7 filmmaking tips that don’t help you make films


Total Recall

Oh yes that was great advice. I will certainly point the camera at the subject. Are you getting filmmaking tips that are so obvious they don’t actually help you make a film? Have you been given these golden nuggets only to find out they are made of plastic?

Below are 7 of the incredibly obvious tips that have somehow become important public knowledge.

1. Get your subject in the frame

Yeah isn’t this obvious? Wasn’t this the purpose of filmmaking itself? Wouldn’t it be nice to have someone or something in the shot to look at, to engage with? Maybe the frame doesn’t need a subject. Maybe it’s a wide, establishing shot, or a close up on a rock that is telling the audience that in a second a wave is about to crash into it. Not all films require a person, subject in each frame for the entire duration of the film.

2. Charge the batteries before the shoot

Unless we are supposed to make a drawing of each frame rather than using the cameras we bought, charging batteries is like asking film crews to breathe air because they might forget. Without batteries, or power for that matter, there is no film. It’s quite obvious from the moment a DSLR camera is bought, that it will require battery power on location. In fact, is there a solar powered DSLR?

3. Make sure your tripod is straight

It’s hard to imagine an oval shaped tripod, or perhaps one that is hexagonal, that somehow can’t be placed in a room to provide a straight angle. The implication of a tripod that is straight could also suggest it only has one leg. Would this not classify it as a monopod? Surely a monopod that is not handheld will fall over and break the camera? Perhaps this refers to hand-made tripods that don’t conform to the proper specifications as in, bamboo often isn’t entirely straight.

4. Rehearse with your actors

Do filmmakers really think actors are supposed to just walk into the shot and perform lines from a script they’ve never read? This would be quite an interesting thing to film. With a script in hand, the human brain does require some time to memorize dialogue, unless it is 100% improvisation. Some scenes in movies do have an element of improvisation but in general actors have prepared with the director to some degree their charaacter (even for 5 minutes) before a take.

5. Make sure the room is well lit

Should we ensure that all lights are pointed at equal angles to illuminate the interior evenly? Should every dark corner be turned into the light? Does this suggest that a badly lit room will make a bad film? Aren’t films supposed to have a degree of atmosphere with soft lighting, hard lighting, or one side of the face in shadow, the other side burned out? Making sure a room is well lit could suggest that there are no windows that allow light to pass through. Of course cameras do require a certain level of light to function, but there are also higher ISO settings, different F stops and other factors that affect the amount of light being captured on each frame and again that whole process is part of making a film. (Wow that last sentence was kind of painful..moving on)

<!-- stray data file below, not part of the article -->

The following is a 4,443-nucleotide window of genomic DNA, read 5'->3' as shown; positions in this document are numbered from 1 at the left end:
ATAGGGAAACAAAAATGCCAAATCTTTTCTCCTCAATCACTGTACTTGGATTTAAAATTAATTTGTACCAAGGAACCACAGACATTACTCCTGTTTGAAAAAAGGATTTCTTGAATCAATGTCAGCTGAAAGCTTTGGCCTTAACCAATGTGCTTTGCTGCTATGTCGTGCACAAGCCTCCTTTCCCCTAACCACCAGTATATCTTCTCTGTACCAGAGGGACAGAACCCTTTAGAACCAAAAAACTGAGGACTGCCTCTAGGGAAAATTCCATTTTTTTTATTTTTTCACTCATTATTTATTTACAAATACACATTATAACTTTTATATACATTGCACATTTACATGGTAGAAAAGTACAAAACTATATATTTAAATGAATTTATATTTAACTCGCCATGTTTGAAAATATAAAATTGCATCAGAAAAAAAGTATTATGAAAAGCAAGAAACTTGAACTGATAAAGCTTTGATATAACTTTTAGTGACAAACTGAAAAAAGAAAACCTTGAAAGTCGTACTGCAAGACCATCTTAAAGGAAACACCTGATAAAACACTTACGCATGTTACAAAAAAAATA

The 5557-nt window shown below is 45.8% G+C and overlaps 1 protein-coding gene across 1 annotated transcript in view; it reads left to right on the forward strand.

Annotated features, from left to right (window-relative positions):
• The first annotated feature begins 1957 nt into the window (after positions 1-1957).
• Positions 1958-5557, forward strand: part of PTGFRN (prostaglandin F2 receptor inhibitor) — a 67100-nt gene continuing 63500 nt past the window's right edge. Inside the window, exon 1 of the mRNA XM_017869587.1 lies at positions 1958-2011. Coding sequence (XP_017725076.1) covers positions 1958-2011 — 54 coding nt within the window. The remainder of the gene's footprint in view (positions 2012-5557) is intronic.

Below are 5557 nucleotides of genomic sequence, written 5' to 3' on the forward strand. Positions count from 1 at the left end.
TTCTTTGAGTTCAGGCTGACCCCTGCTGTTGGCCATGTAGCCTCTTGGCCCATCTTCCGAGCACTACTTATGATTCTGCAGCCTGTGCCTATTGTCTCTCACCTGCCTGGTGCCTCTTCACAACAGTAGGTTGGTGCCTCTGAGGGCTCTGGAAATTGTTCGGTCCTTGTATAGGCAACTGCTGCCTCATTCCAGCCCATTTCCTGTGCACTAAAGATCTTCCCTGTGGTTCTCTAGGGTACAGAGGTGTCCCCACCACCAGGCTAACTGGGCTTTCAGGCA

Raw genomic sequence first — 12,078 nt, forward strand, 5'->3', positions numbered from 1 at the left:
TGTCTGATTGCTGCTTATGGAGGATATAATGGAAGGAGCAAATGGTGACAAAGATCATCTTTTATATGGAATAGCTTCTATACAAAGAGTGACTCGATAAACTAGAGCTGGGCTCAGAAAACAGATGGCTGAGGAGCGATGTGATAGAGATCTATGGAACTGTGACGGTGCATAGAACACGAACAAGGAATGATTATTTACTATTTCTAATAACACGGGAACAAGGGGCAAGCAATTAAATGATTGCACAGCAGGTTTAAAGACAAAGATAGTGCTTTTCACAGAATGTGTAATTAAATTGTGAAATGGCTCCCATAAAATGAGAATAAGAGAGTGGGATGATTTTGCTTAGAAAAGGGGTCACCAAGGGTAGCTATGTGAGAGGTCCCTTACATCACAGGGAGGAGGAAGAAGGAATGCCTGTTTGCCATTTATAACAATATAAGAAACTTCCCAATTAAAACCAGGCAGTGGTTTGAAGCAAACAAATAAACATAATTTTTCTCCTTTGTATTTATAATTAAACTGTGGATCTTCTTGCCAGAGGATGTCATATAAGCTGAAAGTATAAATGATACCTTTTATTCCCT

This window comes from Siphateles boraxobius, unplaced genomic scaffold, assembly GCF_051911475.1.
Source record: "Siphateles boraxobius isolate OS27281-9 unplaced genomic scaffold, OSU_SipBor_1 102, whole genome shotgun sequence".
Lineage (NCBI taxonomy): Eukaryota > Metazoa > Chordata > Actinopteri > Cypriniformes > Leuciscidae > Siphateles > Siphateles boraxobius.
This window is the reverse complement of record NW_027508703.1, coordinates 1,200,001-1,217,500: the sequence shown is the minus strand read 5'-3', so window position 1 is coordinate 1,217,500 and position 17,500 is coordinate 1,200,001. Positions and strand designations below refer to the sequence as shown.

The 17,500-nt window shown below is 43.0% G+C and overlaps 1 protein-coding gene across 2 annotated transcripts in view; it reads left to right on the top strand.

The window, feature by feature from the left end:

6. Bring spare batteries

I guess if we didn’t charge the batteries in the first place we should have probably bought spares, you know, to act as a redundancy to the ones that didn’t exist. So essentially what this tells us is to bring additional batteries to the batteries we already own or have knowledge of, yet somehow they are separate, and belong in their own place. They can’t be part of the first set, there’s a second set, that has its own rules, its own system.

7. Don’t make your editing cuts too fast

Hmm what does this imply? That our editing cuts are so fast that we can’t see the footage? Is there an edit every 1/24th of a second? What if the editing is too slow? What if the air-conditioning in the editing room is too weak? Would this mean that the editor is having to sweat more to make the cuts, therefore affecting the quality of the decision making? This needs more clarification.

Well there you have it folks. If you would like to check out some real film tutorials have browse of our library (hopefully there isn’t too much wood in those, but feel free to comment if you think they need to be improved. Hey, we all make mistakes!)